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G 9 - Volcanoes

I can describe how energy from volcanoes can cause changes in the earth’s surface


When most people think of volcanoes, they think of a tall mountain with a crater on the top, maybe a little snow at the summit and some trees scattered around the base. There are many volcanoes like this, but volcanoes exist in many other forms as well. Each type of volcano has characteristic features that distinguish it from other types. Volcanoes differ in appearance because of the composition of their magma and the processes that originally created them.

Types of Volcanoes:

Shield Volcanoes

Shield volcanoes get their name from their shape. Although shield volcanoes are not steep, they may be very large. Shield volcanoes are common at spreading centers or intraplate hot spots (Figure below).

Mauna Loa Volcano in Hawaii is the largest shield volcano on Earth with a diameter of more than 112 kilometers (70 miles). The volcano forms a significant part of the island of Hawaii.

The lava that creates shield volcanoes is fluid and flows easily. The spreading lava creates the shield shape. Shield volcanoes are built by many layers over time and the layers are usually of very similar composition. The low viscosity also means that shield eruptions are non-explosive. 

Cinder Cones

Cinder cones are the most common type of volcano. A cinder cone has a cone shape, but is much smaller than a composite volcano. Cinder cones rarely reach 300 meters in height but they have steep sides. Cinder cones grow rapidly, usually from a single eruption cycle (Figure below). Cinder cones are composed of small fragments of rock, such as pumice, piled on top of one another. The rock shoots up in the air and doesn’t fall far from the vent. The exact composition of a cinder cone depends on the composition of the lava ejected from the volcano. Cinder cones usually have a crater at the summit.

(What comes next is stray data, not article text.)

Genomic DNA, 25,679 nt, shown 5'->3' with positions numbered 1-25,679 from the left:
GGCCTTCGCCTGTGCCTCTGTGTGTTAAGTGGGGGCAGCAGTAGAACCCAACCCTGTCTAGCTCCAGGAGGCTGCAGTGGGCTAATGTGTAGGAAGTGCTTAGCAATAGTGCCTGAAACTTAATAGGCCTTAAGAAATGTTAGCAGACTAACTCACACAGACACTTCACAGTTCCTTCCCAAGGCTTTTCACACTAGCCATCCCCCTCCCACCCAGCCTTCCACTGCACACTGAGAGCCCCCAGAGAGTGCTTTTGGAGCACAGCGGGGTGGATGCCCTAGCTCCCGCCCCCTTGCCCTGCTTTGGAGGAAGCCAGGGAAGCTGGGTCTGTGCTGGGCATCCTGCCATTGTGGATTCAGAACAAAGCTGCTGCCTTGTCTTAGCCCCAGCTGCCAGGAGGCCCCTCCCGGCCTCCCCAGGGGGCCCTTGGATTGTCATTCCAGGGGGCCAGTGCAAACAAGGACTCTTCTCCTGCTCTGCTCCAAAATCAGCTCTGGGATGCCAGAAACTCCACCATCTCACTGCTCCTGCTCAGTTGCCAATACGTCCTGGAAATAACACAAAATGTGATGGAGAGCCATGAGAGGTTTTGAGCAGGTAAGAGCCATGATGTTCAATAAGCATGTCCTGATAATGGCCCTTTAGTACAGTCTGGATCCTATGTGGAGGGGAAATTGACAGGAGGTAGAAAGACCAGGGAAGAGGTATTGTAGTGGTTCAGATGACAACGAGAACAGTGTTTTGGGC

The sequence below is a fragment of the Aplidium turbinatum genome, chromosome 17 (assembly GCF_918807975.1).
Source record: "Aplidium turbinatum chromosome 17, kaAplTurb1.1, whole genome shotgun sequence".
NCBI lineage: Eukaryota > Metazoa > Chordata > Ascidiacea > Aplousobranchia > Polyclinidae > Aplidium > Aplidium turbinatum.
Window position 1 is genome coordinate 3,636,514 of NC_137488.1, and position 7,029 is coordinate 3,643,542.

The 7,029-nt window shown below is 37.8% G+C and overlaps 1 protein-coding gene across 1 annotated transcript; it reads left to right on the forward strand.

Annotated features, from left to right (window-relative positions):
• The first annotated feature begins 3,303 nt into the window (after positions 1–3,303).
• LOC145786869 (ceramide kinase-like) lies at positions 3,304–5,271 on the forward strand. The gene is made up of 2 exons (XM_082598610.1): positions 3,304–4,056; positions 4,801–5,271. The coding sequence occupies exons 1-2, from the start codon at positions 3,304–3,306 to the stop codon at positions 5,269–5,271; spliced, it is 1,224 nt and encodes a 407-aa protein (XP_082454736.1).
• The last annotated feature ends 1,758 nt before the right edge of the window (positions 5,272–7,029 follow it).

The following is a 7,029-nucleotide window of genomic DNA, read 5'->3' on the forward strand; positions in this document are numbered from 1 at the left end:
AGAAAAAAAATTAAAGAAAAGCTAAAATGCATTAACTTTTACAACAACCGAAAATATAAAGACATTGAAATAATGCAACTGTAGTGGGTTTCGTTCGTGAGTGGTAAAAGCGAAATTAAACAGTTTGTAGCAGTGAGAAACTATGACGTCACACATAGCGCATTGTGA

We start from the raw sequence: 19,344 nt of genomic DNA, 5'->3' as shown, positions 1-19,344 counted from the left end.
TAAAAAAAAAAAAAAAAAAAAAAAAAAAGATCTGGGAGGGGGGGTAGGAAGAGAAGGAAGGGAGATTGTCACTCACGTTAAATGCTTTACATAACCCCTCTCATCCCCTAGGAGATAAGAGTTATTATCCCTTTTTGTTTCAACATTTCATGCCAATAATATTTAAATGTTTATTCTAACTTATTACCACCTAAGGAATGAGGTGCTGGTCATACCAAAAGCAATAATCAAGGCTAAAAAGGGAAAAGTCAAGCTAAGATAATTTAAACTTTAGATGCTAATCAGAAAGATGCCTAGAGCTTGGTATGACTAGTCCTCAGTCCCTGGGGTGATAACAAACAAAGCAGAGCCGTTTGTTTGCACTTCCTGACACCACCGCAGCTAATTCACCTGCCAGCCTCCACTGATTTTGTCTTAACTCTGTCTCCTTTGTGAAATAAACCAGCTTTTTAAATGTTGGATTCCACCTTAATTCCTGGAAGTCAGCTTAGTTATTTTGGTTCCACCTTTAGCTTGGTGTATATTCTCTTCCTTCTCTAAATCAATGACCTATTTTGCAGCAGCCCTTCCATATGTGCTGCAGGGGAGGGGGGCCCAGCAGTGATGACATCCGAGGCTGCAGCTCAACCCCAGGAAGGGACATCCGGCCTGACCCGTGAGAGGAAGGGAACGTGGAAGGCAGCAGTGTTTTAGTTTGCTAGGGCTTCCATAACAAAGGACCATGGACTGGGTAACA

In 1943, a Mexican farmer first witnessed a cinder cone erupting in his field. In a year, Paricut

Cinder cones are often found near larger volcanoes (Figure below).

Composite Volcanoes

Composite volcanoes are made of felsic to intermediate rock. The viscosity of the lava means that eruptions at these volcanoes are often explosive (Figure below).

Mt. Fuji, the highest mountain in Japan, is a dormant composite volcano.

The viscous lava cannot travel far down the sides of the volcano before it solidifies, which creates the steep slopes of a composite volcano. Viscosity also causes some eruptions to explode as ash and small rocks. The volcano is constructed layer by layer, as ash and lava solidify, one upon the other (Figure below). The result is the classic cone shape of composite volcanoes.

A cross section of a composite volcano reveals alternating layers of rock and ash: (1) magma chamber, (2) bedrock, (3) pipe, (4) ash layers, (5) lava layers, (6) lava flow, (7) vent, (8) lava, (9) ash cloud. Frequently there is a large crater at the top from the last eruption.